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We've implemented a search box and google maps on our page to allow customers to perform searches based on places queries, and so far it's working well. However, using TextSearch we almost always get 20 results (unless it's a specific point). What we prefer though, is to return a set of results that makes more sense to a user based on their search (i.e. if they're searching for churches within a zipcode, we shouldn't show churches outside the zip code).

I know we can bias our results based on location and radius, and even restrict results based on location / radius using NearbySearch.

However, our customers are national users who may be searching in any area in the world, so we're not sure, until the user searches, what location and radius to set as a restriction. I'd like to determine that dynamically based on their query.

For example, in Google Maps if you search for "Churches near 30319" you get a much more localized result set than "Churches near Georgia"

Churches near 30319:,-84.296934&sspn=0.049158,0.082312&hq=churches&hnear=Atlanta,+Georgia+30319&t=m&z=14

Churches near Georgia:,-84.332304&sspn=0.049102,0.082312&hq=churches&hnear=Georgia&t=m&z=8

I've tested doing a separate query using geocode to get the single-point location of the query. i.e.

getGeneralVicinity = ->
  address = $('#address').val()
    address: address,
    (results, status) ->
      if status is google.maps.GeocoderStatus.OK

It seems by possibly finding the type of the geocode result (i.e locality) we could determine a radius and use the geometry.location for the location bounds. Unfortunately, it's not consistent, and if a user only searches for "churches", this doesn't give us the desired results.

Any help would be greatly appreciated.

share|improve this question

You almost had it. I will refer to the Geocoding API as its JSON feed rather than the Google implementation of it, so detail will come straight from the source. There are some very interesting parameters that come back when geocoding something. Try it:

Both of the second-tier address components are Georgia. However, there are a few differing parameters, and the one you want is geometry. This indicates the shape of the area.

Take, for example, the 30319 request. You will get as bounds:

"bounds" : {
           "northeast" : {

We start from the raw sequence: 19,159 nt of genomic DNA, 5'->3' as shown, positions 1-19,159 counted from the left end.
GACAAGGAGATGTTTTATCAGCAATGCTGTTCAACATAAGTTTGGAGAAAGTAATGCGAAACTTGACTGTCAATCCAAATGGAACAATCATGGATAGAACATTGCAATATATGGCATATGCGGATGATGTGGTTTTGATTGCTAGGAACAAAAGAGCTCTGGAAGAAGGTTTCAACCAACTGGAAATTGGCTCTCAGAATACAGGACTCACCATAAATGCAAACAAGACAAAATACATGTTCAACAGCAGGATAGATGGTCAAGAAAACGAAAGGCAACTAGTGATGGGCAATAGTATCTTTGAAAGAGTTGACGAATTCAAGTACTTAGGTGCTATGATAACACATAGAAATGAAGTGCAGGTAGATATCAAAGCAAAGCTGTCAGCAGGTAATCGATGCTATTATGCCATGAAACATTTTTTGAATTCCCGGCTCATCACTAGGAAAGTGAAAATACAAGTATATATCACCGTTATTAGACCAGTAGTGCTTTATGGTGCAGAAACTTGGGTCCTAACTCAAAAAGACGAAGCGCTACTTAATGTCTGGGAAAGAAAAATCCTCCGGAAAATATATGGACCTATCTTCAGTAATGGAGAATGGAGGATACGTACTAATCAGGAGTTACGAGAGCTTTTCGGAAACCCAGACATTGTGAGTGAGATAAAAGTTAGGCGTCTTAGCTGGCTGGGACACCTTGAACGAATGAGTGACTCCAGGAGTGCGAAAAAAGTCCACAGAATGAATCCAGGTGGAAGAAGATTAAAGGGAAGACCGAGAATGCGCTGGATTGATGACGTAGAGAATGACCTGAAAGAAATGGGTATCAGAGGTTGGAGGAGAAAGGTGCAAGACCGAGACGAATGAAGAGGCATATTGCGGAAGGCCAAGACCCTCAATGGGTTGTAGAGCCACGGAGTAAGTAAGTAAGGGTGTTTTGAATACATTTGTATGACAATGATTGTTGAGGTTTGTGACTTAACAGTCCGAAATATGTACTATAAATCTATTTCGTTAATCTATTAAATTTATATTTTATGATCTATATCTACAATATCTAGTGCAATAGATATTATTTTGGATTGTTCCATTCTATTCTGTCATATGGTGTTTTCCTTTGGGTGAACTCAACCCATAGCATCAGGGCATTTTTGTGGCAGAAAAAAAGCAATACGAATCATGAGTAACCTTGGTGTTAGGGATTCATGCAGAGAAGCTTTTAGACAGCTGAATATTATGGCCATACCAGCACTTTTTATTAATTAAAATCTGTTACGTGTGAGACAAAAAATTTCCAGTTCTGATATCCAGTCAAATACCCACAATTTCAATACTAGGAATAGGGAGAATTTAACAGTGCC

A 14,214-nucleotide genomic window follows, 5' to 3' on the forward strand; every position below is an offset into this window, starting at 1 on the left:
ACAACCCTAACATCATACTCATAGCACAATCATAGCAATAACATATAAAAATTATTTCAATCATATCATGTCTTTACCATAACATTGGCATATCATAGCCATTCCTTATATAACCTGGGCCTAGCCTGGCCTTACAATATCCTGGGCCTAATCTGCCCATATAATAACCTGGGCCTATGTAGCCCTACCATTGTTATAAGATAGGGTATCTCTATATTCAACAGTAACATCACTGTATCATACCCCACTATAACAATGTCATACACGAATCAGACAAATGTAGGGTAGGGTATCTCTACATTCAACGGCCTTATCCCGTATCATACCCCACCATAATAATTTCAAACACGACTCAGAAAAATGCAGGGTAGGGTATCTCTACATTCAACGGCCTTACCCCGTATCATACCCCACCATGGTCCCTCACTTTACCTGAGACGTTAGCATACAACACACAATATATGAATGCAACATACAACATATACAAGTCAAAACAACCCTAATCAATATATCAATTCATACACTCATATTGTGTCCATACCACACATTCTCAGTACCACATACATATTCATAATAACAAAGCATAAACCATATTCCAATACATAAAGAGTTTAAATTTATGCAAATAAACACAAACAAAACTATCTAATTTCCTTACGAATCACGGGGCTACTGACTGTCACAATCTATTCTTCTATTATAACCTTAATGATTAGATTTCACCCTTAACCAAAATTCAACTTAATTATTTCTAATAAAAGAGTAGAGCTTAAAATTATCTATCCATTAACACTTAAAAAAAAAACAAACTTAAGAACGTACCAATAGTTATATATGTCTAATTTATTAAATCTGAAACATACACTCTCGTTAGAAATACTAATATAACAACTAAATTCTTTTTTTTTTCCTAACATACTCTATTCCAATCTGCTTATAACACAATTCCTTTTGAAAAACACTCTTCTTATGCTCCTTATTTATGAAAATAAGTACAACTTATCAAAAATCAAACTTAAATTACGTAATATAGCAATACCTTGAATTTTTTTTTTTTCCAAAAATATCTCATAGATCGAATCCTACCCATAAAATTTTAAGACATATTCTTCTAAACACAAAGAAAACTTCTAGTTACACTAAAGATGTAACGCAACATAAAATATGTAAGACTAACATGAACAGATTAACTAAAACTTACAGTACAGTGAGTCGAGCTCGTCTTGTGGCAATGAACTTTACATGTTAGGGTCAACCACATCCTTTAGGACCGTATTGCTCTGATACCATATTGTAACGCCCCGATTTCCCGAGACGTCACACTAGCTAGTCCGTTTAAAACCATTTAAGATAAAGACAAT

"lat" : 33.9203610,
              "lng" : -84.30943599999999
           "southwest" : {
              "lat" : 33.83286890,
              "lng" : -84.35826589999999
        "location" : {
           "lat" : 33.87309460,
           "lng" : -84.33842899999999

This tells you three things:

  • The corners of the bounding box
  • The centre of the box (which will be the intersection of the vertex lines)

This allows you to compute the maximum distance from your centre, which you can then feed back into your google places API search as radius. Conversion from lat/long to distance is trivial: it's called the orthodromic path. Two formulas exist - one for small distances (Haversine's formula), the other for large distances (this). Someone wrote a calculator for these: . You'll quickly see that the bounding box for 30319 spans 10km, whilst the georgia one spans almost 700 (which would require multiple Google Places requests to match).

Let me know if this wasn't clear and I'll elaborate further.

share|improve this answer
Hey Sebastien, thanks for the great feedback. This is very close to what I'm looking for. Are you suggesting I get "30319" or "Georgia" by doing a regex on their search? My concern is that I don't exactly know what they are looking for. (i.e. they could simply put "churches", or "churches near 30319" or "churches in Georgia", etc.). – Ryan Apr 17 '13 at 16:10
What I'm suggesting is to isolate the center of their search using language processing. If they say ("X near Y"), geocode Y and base on this. Same with ("X in Y"), but int his case, you're absolutely bounding to the location specified. It should be very straightforward to implement. – Sébastien Renauld Apr 17 '13 at 16:19
Im hoping to accomplish this without language processing. I've listed near and in, but there could be a variety of terms used. Since Google Maps already has to accomplish this exact problem, I would've imagined they'd have an API that would do that heavy lifting – Ryan Apr 17 '13 at 19:16
Not one that is accessible, sadly. Just wrap near and in, and then wrap every other keyword to near (conservatively). So, you're looking at "x (near|in|otherkeywords) y". When I said language processing, I didn't mean it too exactly - but you can use the algos specified if you'd like. Most people will use in, near, around, at. – Sébastien Renauld Apr 18 '13 at 15:18

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